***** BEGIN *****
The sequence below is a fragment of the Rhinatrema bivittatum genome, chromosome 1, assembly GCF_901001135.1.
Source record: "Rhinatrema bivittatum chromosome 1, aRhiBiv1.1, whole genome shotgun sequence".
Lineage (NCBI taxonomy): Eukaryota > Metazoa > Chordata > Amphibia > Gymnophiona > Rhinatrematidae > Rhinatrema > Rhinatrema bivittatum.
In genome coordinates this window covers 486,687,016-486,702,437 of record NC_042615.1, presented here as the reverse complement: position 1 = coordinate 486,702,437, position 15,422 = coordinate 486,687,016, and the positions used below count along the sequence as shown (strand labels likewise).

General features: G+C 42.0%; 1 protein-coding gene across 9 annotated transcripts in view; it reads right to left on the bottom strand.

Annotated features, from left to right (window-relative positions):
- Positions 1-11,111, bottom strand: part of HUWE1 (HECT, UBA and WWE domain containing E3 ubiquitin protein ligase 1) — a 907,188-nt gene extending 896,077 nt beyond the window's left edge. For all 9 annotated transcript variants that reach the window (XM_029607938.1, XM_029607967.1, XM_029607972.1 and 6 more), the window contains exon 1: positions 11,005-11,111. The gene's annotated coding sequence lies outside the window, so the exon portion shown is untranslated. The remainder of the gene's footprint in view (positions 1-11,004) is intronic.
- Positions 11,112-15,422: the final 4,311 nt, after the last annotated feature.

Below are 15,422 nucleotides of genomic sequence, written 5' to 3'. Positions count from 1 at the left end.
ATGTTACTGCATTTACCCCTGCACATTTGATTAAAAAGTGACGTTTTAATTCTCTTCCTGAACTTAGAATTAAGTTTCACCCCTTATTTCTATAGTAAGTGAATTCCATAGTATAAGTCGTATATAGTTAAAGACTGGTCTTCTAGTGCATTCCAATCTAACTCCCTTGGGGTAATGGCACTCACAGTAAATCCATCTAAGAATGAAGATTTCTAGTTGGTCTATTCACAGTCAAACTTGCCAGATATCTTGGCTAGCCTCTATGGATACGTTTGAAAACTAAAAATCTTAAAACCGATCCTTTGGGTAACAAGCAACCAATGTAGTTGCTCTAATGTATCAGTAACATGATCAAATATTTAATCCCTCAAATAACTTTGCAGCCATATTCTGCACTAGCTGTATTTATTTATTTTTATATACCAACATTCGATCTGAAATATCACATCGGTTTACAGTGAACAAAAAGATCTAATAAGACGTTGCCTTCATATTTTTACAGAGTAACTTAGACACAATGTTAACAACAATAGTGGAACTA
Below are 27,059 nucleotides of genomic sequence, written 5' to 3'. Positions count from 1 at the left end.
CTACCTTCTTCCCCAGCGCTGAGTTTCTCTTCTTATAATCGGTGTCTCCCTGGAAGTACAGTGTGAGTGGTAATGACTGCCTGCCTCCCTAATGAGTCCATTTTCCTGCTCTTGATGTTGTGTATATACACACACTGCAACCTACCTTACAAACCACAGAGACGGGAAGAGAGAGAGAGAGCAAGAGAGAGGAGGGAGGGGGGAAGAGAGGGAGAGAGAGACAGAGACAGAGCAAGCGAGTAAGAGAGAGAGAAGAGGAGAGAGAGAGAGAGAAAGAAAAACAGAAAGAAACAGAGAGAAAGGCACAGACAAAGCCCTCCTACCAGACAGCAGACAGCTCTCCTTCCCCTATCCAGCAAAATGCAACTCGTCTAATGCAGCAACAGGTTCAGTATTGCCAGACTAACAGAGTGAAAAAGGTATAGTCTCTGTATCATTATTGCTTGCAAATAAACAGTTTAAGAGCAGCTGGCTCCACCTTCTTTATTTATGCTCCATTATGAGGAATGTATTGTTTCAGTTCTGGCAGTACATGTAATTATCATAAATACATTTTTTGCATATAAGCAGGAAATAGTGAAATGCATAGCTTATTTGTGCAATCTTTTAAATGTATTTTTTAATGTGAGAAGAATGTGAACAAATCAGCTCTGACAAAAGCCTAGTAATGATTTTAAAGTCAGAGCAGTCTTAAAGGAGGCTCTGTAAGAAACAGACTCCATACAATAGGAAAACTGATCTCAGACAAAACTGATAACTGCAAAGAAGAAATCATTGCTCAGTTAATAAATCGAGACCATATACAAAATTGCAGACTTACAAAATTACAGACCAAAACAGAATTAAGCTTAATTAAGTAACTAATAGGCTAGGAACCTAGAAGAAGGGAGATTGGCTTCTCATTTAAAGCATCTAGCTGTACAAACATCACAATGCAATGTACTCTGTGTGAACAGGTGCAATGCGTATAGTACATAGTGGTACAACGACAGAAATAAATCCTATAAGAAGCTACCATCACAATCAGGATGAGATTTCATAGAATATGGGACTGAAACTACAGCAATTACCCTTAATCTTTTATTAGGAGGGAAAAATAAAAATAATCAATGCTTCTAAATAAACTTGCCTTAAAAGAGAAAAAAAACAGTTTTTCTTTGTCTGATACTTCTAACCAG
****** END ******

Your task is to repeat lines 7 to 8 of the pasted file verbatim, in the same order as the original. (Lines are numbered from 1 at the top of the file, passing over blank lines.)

- Positions 1-11,111, bottom strand: part of HUWE1 (HECT, UBA and WWE domain containing E3 ubiquitin protein ligase 1) — a 907,188-nt gene extending 896,077 nt beyond the window's left edge. For all 9 annotated transcript variants that reach the window (XM_029607938.1, XM_029607967.1, XM_029607972.1 and 6 more), the window contains exon 1: positions 11,005-11,111. The gene's annotated coding sequence lies outside the window, so the exon portion shown is untranslated. The remainder of the gene's footprint in view (positions 1-11,004) is intronic.
- Positions 11,112-15,422: the final 4,311 nt, after the last annotated feature.